David Umahi, the Minister of Works, on Saturday, revealed that the proposed Abuja-Lagos highway will be completed in four years.
Speaking in a press conference in Lagos, the Minister said driving from Lagos to Abuja will take four hours when the project is completed.
Umahi added that the road will be made with concrete, which is “cheaper than asphalt. ”
Flanked by Kenny Martins, the chairman of Advance Engineering Company — a consortium in charge of the highway — said the project, a Public Private Partnership (PPP), would be solely funded by the consortium in charge.
According to him, the Federal Government would only be in charge of supervision.
His words: “When I first introduced this to the public, many doubting Thomases were saying ‘it is impossible, Lagos-Abuja that is done in 14 hours cannot be done in four and half hours’, that is the renewed hope of Mr President.
“The president has approved that I fast-track this project. This project is going to be two lanes, but each lane is going to be a two-carriage way and it is going to be 14 metres.
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“The only carriageway that is equivalent to this is the third mainland bridge where each carriageway is 14 metres. It is going to be built on 275-millimeter thick concrete.”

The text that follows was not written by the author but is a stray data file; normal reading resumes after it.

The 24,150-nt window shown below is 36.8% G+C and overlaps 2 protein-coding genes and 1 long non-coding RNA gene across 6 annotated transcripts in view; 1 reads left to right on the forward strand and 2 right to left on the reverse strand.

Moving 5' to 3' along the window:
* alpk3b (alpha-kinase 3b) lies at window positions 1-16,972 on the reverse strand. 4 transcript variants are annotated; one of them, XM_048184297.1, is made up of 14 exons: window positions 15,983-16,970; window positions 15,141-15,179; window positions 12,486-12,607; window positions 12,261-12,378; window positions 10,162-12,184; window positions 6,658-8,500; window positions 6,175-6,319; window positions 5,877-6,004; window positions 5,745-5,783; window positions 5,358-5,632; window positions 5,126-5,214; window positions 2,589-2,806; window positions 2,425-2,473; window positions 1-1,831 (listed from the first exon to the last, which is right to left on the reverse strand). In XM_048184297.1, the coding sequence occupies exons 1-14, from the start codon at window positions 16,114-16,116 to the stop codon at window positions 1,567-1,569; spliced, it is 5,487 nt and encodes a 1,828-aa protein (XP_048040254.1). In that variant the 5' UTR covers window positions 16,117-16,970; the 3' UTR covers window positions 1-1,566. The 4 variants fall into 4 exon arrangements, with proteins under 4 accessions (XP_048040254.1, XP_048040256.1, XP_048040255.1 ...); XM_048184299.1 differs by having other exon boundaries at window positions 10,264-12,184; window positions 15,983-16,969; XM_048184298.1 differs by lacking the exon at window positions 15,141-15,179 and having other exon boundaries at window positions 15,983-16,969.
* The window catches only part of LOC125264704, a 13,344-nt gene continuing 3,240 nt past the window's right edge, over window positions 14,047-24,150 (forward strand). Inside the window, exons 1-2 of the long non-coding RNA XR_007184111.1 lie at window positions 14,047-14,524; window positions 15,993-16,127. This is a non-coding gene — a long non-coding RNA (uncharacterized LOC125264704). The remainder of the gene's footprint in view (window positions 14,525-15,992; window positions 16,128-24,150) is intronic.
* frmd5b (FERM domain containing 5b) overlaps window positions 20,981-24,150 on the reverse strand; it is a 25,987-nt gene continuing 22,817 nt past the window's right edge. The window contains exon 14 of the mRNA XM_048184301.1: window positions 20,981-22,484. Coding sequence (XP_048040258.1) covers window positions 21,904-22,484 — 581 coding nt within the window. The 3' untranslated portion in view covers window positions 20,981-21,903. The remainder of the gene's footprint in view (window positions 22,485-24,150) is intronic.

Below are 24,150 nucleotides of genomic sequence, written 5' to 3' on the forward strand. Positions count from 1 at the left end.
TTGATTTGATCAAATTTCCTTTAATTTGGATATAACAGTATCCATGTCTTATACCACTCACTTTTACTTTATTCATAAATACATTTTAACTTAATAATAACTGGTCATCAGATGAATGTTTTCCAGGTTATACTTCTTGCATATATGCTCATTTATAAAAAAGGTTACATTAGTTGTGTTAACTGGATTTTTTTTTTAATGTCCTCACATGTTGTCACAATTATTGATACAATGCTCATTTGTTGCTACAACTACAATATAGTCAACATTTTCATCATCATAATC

Umahi also disclosed that the live-shelf design of the project will be 100 years, adding that it would also include a number of bridges and tolling points.
“We are not putting any kobo but we will assist them in every direction. I give kudos to Advance Engineering Company, I am very satisfied with their concept and what they have put in place,”
“So, the next thing is to bring the business proposal so we can negotiate on what the cost of the project is going to be. Then they go to the ministry of finance and negotiate on the issue of their money.
“The good thing is that we are building this road on concrete so we can predict the cost of this project. In asphalt, you cannot predict the cost. The cost of asphalt roads changes every month,” he added.
He also said he has given directives that “all ongoing projects that have not advanced up to 80 percent” should be completed using concrete.